Law firm's ‘profit for purpose’ model brings hope to Vic
Salvos Legal has announced plans to expand its humanitarian practice to Victoria, with the aim to increase its national caseload to 300 matters per week within the next six months.
Speaking to Lawyers Weekly about the decision to establish a third office in Melbourne, Salvos Legal managing partner Luke Geary said the firm’s growth is driven by a desire to directly service local communities.
“We act for a number of major public companies, government-owned business and financial intuitions that are headquartered in Melbourne. And this is the first opportunity that we can say, hand on heart, that we’re providing free humanitarian legal services on their doorstep,” Mr Geary said.
“Having a Melbourne headquarters for our humanitarian work will allow us to extend our reach and serve a diverse range of communities, who otherwise do not have access to government-funded legal services,” he said.
Salvos has appointed criminal lawyer Darryl Annett (pictured) as its new Melbourne-based humanitarian partner to lead the firm’s Victorian presence. Six months from now, the firm hopes to have a fully operational practice up and running, with a further 10 full-time lawyers employed to staff Mr Annett’s team.
Under Salvos’ business model, that group of 10 full-time lawyers will oversee the work of approximately 50 volunteers in Victoria who run night clinics for the community from local advice bureaus.
The social enterprise law firm, that run from two head offices in Brisbane and Sydney, handles approximately 200 new cases for free each week. Most of this work is directed to a team of lawyers in Salvos Legal’s humanitarian branch from a number of advice bureaus located in Queensland and NSW.
Salvos hopes that the launch of its new humanitarian practice in Victoria will grow its pro bono caseload to 300 matters per week by October.
According to Mr Geary, Salvos has been in favourable position to grow its business for some time.
“We have, financially, been prepared to open another Melbourne head office for quite a little bit of time now. So we were really analysing where best we could place those resources. Melbourne recently presented itself with Darryl Annett as an opportunity for us that just ticked all the boxes,” Mr Geary said.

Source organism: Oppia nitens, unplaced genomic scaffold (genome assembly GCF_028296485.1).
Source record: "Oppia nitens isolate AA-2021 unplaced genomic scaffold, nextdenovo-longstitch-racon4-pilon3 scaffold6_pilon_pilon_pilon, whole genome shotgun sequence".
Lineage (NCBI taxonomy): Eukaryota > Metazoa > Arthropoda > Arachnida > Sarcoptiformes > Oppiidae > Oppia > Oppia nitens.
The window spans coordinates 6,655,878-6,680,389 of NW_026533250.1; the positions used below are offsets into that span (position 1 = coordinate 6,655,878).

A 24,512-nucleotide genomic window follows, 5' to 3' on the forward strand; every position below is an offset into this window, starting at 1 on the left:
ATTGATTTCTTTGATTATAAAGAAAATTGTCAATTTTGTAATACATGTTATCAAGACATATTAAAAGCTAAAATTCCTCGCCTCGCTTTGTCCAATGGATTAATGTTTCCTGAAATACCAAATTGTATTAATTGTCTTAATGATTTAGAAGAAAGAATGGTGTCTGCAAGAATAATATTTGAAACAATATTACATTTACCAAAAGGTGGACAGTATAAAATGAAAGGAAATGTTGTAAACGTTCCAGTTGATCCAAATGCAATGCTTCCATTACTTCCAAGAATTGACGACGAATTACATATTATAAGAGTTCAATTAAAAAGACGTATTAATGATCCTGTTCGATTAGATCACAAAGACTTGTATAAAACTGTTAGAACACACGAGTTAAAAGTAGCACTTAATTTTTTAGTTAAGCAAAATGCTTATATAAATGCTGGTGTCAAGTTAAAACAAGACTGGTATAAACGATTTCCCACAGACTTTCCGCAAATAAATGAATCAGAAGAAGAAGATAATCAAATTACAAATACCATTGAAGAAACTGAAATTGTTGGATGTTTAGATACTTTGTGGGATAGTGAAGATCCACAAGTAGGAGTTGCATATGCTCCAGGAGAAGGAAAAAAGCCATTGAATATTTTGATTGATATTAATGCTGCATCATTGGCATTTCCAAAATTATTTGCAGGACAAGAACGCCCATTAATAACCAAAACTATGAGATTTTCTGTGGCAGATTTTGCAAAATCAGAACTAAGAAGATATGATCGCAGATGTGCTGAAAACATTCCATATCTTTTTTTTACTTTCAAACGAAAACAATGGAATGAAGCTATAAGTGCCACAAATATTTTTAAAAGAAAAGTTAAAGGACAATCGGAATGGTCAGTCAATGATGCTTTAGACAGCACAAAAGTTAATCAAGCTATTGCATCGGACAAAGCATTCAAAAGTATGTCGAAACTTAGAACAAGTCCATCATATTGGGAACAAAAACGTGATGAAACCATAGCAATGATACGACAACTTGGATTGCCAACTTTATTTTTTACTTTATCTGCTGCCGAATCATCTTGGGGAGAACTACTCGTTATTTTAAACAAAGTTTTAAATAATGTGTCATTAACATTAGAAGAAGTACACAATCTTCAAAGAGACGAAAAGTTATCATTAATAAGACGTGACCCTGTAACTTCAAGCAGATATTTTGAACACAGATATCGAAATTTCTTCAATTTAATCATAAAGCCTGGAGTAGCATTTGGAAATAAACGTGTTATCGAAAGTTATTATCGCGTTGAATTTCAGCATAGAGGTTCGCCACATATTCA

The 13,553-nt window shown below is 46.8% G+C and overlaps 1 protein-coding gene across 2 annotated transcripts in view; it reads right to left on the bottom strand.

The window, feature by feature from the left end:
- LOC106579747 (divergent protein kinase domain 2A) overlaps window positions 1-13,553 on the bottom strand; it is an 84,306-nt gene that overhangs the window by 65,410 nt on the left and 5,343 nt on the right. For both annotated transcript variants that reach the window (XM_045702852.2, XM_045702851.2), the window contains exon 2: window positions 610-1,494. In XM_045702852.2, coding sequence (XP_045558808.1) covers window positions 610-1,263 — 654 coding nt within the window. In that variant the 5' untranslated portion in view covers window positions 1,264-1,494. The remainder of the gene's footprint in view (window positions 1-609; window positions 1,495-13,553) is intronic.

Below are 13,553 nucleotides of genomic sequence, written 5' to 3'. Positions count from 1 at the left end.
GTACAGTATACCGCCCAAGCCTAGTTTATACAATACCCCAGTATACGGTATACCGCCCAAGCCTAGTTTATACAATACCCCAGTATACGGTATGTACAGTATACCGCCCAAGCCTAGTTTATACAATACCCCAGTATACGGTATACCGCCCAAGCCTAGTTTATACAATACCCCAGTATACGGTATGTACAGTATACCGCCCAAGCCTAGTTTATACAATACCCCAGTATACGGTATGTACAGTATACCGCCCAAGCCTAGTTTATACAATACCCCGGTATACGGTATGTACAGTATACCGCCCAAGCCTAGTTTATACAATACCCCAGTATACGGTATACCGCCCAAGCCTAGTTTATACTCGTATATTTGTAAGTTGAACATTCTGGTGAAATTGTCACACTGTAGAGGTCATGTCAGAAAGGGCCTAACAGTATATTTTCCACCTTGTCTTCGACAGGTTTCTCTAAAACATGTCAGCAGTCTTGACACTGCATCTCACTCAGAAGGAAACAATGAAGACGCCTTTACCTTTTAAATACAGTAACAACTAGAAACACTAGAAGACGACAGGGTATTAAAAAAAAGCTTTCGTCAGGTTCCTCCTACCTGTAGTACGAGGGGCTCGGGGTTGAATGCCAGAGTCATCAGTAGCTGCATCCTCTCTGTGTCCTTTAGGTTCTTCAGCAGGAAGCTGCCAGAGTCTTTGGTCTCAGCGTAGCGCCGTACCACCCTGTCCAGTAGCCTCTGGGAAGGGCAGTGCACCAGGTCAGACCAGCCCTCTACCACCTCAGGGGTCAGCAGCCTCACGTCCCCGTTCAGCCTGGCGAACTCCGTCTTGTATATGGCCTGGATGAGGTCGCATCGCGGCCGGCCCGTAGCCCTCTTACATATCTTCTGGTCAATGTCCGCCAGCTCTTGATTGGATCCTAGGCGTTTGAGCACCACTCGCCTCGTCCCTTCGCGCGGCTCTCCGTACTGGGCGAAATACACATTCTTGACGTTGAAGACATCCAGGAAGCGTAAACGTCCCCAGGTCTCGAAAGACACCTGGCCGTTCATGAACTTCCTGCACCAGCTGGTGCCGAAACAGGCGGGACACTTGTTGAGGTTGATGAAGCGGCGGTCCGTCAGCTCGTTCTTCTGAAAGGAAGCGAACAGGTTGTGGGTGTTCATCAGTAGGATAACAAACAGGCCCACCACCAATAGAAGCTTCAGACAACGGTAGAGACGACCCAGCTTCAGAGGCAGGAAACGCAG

Salvation Army venues host the legal advice bureaus, where people are able to visit and receive broader assistance services, ranging from welfare support, financial counselling and pastoral care.
“Even immediate food or shelter may be provided if it is necessary and depending on the dire need of their situation,” Mr Geary explained.
“If it’s a more complicated case, the [volunteer] lawyers there might provide on a limited assistance basis week to week. So the client will come back to that advice bureau week to week.
“With the more complicated cases, the lawyers will identify if there’s a case need to be referred into the head office; and so the next day, it will be referred into the head office, and Darryl and his team will pick it up and run it full time as a case, as if it was a fee-paying client,” he said.
The firm also runs a national telephone service for people seeking advice in rural and remote areas.
The Salvos Legal model comprises a national commercial practice that sends all the profits it generates to operate its fee-free humanitarian arm.
“This is all thanks to the support we receive from our commercial fee-paying clients who trust us as their legal advisers,” Mr Geary said.
Mr Annett has previously acted as a Melbourne agent for Salvos Legal. He has worked as the principal solicitor for the Salvation Army in Melbourne since 2012.
Prior to his role with the Salvation Army, Mr Annett was a solicitor advocate with Robert Stary & Assoc Criminal Defence Lawyers. He has worked in a number of roles with the Office of Public Prosecutions in Victoria.
Mr Annett will work from a temporary office in the CBD until a needs analysis is finalised to determine which suburb can benefit most from having the Salvos Melbourne office situated in its local neighborhood.
“In these straitened times, when government-funded legal aid programs are being wound back, many disadvantaged people have little prospect of accessing legal support or the expertise of someone who can represent their interests and give them sound advice,” Mr Annett said.
“Salvos have the signature characteristic of being there to catch people as they fall between the cracks, and in the practice of law, Salvos Legal plays a critical role in supporting this group of people,” he said.